Rich betray poor on climate change
One of the key issues for any global climate-change deal at next month's summit in Copenhagen is money. Trying to get the rich nations to cough up billions of dollars to help countries which are most vulnerable to climate change seems to be a difficult job.
The trouble is there has been little trust among developing nations about financial promises made by the rich world.
The first significant financing deal was made after the Kyoto Protocol was signed. Developed nations promised to pay $410 million a year to help the poorest adapt, but an investigation by the BBC World Service has found that the money which was pledged then cannot be traced, or accounted for.
It has led to allegations of broken promises, and betrayal. Listen to the BBC's report from Rob Young with interviews from Carlton Miller, Liberian government minister, Richard Myungi, Tanzanian climate change negotiator, Artur Runge-Metzger, European Union chief negotiator, Boni Biagini, Global Environment Facility, Dr Marc Pallemaerts, Institute for European Environmental Policy and Ban Ki-moon, United Nations Secretary-General.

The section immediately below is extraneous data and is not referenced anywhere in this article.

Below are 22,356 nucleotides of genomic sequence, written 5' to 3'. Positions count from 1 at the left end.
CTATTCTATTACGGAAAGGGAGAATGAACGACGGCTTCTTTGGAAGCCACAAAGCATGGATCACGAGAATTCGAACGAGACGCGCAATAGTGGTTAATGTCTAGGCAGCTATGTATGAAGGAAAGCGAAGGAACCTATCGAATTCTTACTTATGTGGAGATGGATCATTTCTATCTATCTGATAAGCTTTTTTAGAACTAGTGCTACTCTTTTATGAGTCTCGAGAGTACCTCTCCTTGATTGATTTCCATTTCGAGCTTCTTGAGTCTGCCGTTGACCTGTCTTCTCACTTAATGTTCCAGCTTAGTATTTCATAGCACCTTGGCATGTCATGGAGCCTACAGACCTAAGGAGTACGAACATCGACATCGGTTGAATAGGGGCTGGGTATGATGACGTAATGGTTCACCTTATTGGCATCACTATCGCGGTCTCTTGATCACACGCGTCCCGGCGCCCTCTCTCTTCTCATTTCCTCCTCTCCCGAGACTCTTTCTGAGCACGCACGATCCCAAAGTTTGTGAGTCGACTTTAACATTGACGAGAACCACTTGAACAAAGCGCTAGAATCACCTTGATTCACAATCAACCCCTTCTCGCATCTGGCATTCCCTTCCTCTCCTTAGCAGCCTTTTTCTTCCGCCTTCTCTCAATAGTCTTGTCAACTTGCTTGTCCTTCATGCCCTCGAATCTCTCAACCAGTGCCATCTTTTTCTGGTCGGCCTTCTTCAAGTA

And one of the largest private employers in Afghanistan is Arzu, a company which employs seven hundred female rug-weavers. Arzu pays the women for the rugs they make, and gives them access to healthcare. In exchange, the women have to send all their children to school, and attend literacy classes themselves. Listen to Business Daily's interview with the company's founder Connie Duckworth, a former American investment banker.
And how serious is Indonesia's government about tackling corruption? Listen to Karishma Vaswani from Jakarta.